VIX Jewellery

June Weddings - A brief (northern hemisphere) history

VickiComment
The Romans celebrated a festival in honor of the deity Juno, wife of Jupiter and goddess of marriage and childbirth, on June first. June also followed May, the month of the “unhappy dead” for the Romans, so not an auspicious month to marry!

During the 15th and 16th centuries AD, June was considered the time when people came outdoors after a long winter and bathed communally. I guess to marry when one is clean seemed to them to be a good beginning… It is quite possible that the use of flowers at weddings was also, initially, a way of masking body odor…

June weddings also come from the Celtic calendar. Even the term “honeymoon” has an historical origin, referring to the first moon after the summer solstice – June 21 – which was called the “honey moon.”

Getting married in June, in those pre-Pill times, meant that children conceived from these unions would be born the following spring, increasing their chances of survival after the long – and often very lean – winter months. Also, Springtime births would not interfere with the fall harvest, which was the busiest time of the year for most people earning their living off the land.

Let us not forget that, until quite recently, there was nothing romantic about weddings. These were business contracts between the bride’s father and the family of the groom, with bride and groom having very little to say about them! Women were considered the property of their father, and, as such, they would be ‘given away’ by their father to the groom’s family during the wedding ceremony. In most cultures, the father also had to pay a dowry to the groom’s family. In a minority of cultures, it was the groom who had to pay a ‘bridewealth’ (the male counterpart of the dowry) to the bride’s family in order to be able to marry her.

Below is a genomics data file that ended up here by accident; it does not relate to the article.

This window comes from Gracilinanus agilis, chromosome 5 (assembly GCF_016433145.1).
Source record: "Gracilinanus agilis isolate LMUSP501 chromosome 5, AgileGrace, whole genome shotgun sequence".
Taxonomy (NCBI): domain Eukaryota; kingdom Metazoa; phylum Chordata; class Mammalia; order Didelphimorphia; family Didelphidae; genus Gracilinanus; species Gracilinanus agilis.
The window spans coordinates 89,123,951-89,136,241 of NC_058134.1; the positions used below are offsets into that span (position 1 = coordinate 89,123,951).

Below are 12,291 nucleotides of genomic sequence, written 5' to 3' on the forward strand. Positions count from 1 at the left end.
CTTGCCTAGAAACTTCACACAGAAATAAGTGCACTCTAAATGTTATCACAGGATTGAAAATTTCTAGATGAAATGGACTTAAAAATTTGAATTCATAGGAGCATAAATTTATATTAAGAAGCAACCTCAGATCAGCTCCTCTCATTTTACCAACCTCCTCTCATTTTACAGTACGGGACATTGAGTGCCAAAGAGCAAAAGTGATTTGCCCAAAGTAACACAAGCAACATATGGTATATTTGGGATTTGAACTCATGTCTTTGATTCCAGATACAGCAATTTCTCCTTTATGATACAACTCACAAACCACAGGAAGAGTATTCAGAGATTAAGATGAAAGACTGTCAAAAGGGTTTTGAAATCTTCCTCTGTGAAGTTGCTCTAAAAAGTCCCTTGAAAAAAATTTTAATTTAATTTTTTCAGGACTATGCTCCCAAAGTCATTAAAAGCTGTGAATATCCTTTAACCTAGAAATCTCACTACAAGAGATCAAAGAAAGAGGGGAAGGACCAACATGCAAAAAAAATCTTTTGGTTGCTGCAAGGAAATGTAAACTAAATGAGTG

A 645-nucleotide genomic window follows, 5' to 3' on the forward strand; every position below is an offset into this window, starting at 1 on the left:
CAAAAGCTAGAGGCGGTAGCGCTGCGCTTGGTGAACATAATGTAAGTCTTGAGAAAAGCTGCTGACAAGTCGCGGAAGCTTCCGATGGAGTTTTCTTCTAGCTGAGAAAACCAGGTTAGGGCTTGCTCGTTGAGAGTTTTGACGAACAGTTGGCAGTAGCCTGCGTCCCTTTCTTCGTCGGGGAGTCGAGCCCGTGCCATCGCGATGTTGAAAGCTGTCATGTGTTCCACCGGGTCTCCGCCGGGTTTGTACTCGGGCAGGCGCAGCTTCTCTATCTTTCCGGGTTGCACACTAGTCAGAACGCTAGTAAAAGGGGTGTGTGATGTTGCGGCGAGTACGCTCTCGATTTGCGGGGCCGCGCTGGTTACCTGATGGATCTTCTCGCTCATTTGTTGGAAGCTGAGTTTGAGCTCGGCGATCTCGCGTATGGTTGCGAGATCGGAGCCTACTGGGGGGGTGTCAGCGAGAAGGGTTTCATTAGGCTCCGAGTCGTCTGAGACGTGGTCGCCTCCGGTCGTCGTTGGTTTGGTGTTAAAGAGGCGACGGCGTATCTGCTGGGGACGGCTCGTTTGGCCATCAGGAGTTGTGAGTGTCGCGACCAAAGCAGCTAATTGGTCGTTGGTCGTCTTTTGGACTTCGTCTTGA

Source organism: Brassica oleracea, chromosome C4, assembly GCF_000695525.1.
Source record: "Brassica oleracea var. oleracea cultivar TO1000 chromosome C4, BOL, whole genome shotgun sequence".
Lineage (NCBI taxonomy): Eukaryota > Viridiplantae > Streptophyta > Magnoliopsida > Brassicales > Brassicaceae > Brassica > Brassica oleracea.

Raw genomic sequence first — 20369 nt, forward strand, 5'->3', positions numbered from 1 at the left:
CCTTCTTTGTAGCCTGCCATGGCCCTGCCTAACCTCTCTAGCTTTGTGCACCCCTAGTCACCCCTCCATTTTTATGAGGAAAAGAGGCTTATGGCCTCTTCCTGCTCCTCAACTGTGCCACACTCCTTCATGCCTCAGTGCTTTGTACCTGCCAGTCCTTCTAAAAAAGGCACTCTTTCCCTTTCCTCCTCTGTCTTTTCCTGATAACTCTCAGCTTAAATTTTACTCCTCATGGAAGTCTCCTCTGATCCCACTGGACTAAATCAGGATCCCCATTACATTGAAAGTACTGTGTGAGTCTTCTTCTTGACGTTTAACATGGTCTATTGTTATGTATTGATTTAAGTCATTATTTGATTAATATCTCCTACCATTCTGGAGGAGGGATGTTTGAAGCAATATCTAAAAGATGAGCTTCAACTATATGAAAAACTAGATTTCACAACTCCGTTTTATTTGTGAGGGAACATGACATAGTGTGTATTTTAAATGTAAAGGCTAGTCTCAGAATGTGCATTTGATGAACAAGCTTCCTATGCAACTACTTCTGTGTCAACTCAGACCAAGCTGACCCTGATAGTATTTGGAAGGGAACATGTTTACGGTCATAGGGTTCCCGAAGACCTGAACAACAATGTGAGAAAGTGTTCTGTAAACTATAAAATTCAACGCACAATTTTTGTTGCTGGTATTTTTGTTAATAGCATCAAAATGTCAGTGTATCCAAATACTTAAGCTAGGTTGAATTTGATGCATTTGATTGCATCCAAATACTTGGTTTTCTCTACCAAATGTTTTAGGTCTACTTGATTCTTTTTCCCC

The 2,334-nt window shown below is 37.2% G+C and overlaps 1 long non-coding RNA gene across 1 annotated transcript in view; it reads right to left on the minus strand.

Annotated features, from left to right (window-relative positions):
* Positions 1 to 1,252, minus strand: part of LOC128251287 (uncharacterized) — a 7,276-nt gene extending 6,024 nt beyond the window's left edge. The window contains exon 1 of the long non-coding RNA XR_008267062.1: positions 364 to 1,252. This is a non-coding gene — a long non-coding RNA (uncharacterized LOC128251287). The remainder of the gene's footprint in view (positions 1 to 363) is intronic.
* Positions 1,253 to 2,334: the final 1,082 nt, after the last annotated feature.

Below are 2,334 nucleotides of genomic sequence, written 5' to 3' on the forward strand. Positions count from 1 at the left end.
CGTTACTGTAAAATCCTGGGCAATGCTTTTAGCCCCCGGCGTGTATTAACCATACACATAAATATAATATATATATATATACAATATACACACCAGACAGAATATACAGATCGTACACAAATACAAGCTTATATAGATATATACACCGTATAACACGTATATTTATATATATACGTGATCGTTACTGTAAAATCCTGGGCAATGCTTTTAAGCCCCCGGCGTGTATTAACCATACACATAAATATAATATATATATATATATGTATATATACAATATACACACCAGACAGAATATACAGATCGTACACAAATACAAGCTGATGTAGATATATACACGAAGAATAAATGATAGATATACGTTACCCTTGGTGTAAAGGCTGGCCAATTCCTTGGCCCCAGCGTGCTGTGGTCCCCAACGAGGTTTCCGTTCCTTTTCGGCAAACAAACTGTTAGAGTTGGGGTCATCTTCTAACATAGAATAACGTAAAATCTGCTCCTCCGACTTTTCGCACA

Weddings could also be dangerous events, as a wealthy bride could be kidnapped, in order to get a handsome dowry, on her way to the ceremony, or during the ceremony itself.  Bridesmaids were dressed just like the bride to confuse possible captors, and the groom’s place was on the right of the bride in order to provide him with easy access to his sword, if the situation required it…

All these examples indicate how traditions get established by a mixture of pragmatic reasons and emotional ones. On these, new traditions are superimposed, reflecting specific times and beliefs. So, today, the father often is no longer the only one who walks the bride down the isle. It is more likely that both parents walk with the bride, or the bride walks by herself. The say, “something old, something new, something borrowed and something blue” attests to the human tendency to value continuity and new beginnings, unity and separation.